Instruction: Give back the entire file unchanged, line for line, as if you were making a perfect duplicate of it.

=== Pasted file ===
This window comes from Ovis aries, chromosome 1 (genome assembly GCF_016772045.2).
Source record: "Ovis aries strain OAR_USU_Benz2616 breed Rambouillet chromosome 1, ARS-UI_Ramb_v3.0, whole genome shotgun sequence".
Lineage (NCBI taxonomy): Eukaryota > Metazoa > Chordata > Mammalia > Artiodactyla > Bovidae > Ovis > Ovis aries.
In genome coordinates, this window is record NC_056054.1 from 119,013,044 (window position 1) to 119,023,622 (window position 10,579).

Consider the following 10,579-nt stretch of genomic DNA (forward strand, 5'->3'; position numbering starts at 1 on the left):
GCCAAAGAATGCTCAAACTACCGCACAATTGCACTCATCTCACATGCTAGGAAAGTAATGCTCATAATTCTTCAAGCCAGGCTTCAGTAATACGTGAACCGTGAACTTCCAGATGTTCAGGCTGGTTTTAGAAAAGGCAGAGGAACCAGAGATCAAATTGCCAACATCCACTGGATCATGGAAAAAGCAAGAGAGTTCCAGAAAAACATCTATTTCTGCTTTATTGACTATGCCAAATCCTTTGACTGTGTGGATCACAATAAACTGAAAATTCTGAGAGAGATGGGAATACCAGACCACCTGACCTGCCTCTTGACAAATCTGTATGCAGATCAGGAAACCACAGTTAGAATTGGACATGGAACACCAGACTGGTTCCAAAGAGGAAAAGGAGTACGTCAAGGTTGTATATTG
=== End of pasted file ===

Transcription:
This window comes from Ovis aries, chromosome 1 (genome assembly GCF_016772045.2).
Source record: "Ovis aries strain OAR_USU_Benz2616 breed Rambouillet chromosome 1, ARS-UI_Ramb_v3.0, whole genome shotgun sequence".
Lineage (NCBI taxonomy): Eukaryota > Metazoa > Chordata > Mammalia > Artiodactyla > Bovidae > Ovis > Ovis aries.
In genome coordinates, this window is record NC_056054.1 from 119,013,044 (window position 1) to 119,023,622 (window position 10,579).

Consider the following 10,579-nt stretch of genomic DNA (forward strand, 5'->3'; position numbering starts at 1 on the left):
GCCAAAGAATGCTCAAACTACCGCACAATTGCACTCATCTCACATGCTAGGAAAGTAATGCTCATAATTCTTCAAGCCAGGCTTCAGTAATACGTGAACCGTGAACTTCCAGATGTTCAGGCTGGTTTTAGAAAAGGCAGAGGAACCAGAGATCAAATTGCCAACATCCACTGGATCATGGAAAAAGCAAGAGAGTTCCAGAAAAACATCTATTTCTGCTTTATTGACTATGCCAAATCCTTTGACTGTGTGGATCACAATAAACTGAAAATTCTGAGAGAGATGGGAATACCAGACCACCTGACCTGCCTCTTGACAAATCTGTATGCAGATCAGGAAACCACAGTTAGAATTGGACATGGAACACCAGACTGGTTCCAAAGAGGAAAAGGAGTACGTCAAGGTTGTATATTG